An important premise for long-term inflation goals, currently set at 2% per annum, is that the overall price level could be controlled by handling the currency stock. This flies in the face of all encounter, and even economic theory. Throughout the Volcker chairmanship of the Fed, once the effective Fed funds rate climbed to over 19 percent, there wasn’t any let-up in the growth of huge money. It grew in 6.2% that year, in comparison to a long-term average yearly growth rate of about 5.9%. [I] To join interest rates to the money-quantity is a frequent error by those who do not realise that interest levels control not the amount of money, but its application.

The rate of US monetary growth was fairly steady at a bit less than 6 percent before the Lehman meltdown, yet interest rates (measured by the effective Fed funds rate) had varied involving 19.1% in 1981 and 1 percent in 2003. US consumer price inflation had varied between 14.4% and 1.07% to exactly the same time-scale. There is no correlation between the amount of money and these two figures in any respect, or so the management mechanisms employed, that are meant to regulate the decrease in the money’s buying power, are completely bogus.

The point was sort of approved by an official in the Bank of England a week. Richard Sharp, who is about the Bank’s fiscal stability committee, warned that if the UK Government improved its borrowing, it risked sliding to a Venezuela-style crisis. Undoubtedly, this remark was triggered by a developing debate over Jeremy Corbin’s proposal to borrow an extra #250bn if Labour is chosen. Nonetheless, it raises the question over what’s the distinction between Venezuela’s devastating inflation policies and those of Britain, besides scale. The solution is simply nothing.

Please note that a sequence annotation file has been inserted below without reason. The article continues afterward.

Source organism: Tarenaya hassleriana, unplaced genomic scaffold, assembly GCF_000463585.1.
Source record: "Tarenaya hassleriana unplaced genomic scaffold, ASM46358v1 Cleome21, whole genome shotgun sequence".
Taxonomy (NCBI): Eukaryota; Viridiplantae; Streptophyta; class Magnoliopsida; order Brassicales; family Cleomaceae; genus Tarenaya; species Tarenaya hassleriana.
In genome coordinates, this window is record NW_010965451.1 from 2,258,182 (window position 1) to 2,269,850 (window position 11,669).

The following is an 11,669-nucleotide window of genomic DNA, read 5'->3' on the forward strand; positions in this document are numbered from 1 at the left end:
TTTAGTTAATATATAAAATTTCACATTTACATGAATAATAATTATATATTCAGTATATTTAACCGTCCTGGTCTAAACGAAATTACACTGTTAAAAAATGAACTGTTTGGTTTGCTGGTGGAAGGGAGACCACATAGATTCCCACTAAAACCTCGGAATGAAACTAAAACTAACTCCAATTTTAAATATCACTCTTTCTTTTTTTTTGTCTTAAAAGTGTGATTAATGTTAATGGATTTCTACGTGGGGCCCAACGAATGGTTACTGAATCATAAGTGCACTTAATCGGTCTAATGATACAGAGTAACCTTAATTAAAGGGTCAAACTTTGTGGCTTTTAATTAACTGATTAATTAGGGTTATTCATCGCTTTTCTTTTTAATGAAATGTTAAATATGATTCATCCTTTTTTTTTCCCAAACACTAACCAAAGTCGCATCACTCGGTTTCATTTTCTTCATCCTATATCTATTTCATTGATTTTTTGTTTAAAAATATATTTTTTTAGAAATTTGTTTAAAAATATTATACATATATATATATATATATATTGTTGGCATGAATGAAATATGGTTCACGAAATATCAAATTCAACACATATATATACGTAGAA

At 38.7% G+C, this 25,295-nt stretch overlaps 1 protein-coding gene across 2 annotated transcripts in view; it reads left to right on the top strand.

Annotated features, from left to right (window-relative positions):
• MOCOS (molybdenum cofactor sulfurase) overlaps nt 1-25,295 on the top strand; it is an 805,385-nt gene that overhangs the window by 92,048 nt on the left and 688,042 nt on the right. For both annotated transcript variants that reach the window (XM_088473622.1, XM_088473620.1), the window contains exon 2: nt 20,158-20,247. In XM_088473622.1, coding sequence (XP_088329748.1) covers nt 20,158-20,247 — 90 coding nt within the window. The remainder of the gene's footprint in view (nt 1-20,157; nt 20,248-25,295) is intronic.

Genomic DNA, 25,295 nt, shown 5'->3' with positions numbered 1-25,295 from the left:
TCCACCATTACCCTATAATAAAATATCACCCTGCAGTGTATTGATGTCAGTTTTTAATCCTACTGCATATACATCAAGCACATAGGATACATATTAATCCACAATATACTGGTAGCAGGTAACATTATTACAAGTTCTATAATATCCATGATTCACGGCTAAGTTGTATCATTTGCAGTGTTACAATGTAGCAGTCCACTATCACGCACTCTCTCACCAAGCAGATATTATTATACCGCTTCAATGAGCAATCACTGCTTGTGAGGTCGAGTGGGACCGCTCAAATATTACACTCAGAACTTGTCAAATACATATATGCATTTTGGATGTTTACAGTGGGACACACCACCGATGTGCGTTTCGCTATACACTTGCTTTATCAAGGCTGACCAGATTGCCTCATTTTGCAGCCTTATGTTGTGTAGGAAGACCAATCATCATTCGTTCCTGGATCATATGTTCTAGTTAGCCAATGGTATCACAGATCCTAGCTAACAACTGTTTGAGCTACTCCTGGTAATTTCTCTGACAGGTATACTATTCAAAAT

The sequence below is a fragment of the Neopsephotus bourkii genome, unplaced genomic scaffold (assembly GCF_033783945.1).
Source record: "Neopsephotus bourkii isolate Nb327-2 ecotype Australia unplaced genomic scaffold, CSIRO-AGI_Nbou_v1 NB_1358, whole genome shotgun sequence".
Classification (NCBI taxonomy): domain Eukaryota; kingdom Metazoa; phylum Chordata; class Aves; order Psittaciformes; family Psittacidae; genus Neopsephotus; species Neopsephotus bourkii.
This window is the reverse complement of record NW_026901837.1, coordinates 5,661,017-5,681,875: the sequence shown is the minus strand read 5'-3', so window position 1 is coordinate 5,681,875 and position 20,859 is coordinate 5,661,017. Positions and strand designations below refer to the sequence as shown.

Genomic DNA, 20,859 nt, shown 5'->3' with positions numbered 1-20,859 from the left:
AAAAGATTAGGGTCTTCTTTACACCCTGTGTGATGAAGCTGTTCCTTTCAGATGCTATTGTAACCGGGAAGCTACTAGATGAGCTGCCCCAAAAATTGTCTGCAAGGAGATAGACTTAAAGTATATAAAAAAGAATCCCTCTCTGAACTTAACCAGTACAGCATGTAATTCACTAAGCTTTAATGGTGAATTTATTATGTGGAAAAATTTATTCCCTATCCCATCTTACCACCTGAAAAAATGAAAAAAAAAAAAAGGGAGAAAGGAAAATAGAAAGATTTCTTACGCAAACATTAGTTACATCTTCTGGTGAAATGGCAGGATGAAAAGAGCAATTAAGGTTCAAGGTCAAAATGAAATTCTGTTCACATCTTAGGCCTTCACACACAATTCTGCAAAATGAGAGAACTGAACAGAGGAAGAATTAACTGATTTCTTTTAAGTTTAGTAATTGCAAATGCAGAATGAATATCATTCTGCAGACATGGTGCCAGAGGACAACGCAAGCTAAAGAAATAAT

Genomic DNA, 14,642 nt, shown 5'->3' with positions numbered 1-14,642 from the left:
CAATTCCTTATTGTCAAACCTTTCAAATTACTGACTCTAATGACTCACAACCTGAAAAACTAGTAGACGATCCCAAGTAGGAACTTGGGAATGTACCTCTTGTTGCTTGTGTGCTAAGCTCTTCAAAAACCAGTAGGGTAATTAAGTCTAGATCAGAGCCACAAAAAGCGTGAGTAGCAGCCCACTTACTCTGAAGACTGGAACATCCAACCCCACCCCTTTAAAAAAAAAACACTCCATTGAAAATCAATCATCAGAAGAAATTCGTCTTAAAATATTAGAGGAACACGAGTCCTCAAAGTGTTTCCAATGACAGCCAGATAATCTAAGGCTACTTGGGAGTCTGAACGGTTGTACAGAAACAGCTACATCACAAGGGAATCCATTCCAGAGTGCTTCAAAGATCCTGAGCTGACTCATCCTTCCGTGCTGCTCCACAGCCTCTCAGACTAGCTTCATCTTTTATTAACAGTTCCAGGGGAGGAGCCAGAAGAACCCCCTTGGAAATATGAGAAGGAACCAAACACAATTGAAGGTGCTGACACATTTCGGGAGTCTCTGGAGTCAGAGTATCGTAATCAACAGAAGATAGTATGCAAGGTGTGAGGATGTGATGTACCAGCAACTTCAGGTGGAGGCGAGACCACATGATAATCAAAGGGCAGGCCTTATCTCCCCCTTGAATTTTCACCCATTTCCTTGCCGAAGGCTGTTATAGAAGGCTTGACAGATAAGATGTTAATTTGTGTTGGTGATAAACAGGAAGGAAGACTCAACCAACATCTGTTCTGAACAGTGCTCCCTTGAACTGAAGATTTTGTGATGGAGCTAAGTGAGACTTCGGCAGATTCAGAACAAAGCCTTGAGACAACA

Venezuela’s economic collapse to hyperinflation is our last destinations too. It is the ultimate destination for all governments that depend on funding themselves by inflation. No more are shortages being spoken about as just temporary. Realistically, the accumulation of welfare liabilities, past, future and current, also make it impossible to balance the books from taxation alone.

The fallacy that the state benefits from inflation ignores our central point: it transfers wealth from the masses. Far from stimulating the market by forcing the masses to spend instead of save, it slowly grinds them down to poverty. The elevated standards of living in the complex economies were obtained over decades by ordinary folks working to better their lives. The accumulation of personal wealth is vital for the enjoyment of improved standards of living. Eliminate wealth and earnings through currency debasement, and folks are simply poorer. And if folks are poorer, the financing of the state also become faulty.

That is why regimes that exploit the growth of money to the maximum, such as Venezuela and Zimbabwe, demonstrably impoverish their people. It requires very little intellect to work out this, yet amazingly, neo-Keynesian economists fail to grasp the point. The most appalling example was Joseph Stiglitz, a Nobel prize-winner not, who ten years ago praised the economic policies of Hugo Chavez. [Chavez] Ten years past, we know the end result of Chavez’s inflationary follies, that have taken Venezuela and her visitors to the economic abyss. Regardless of Stiglitz’s execrable mistakes, he stays an economist respected by those whose biased diagnoses are just to want reality away.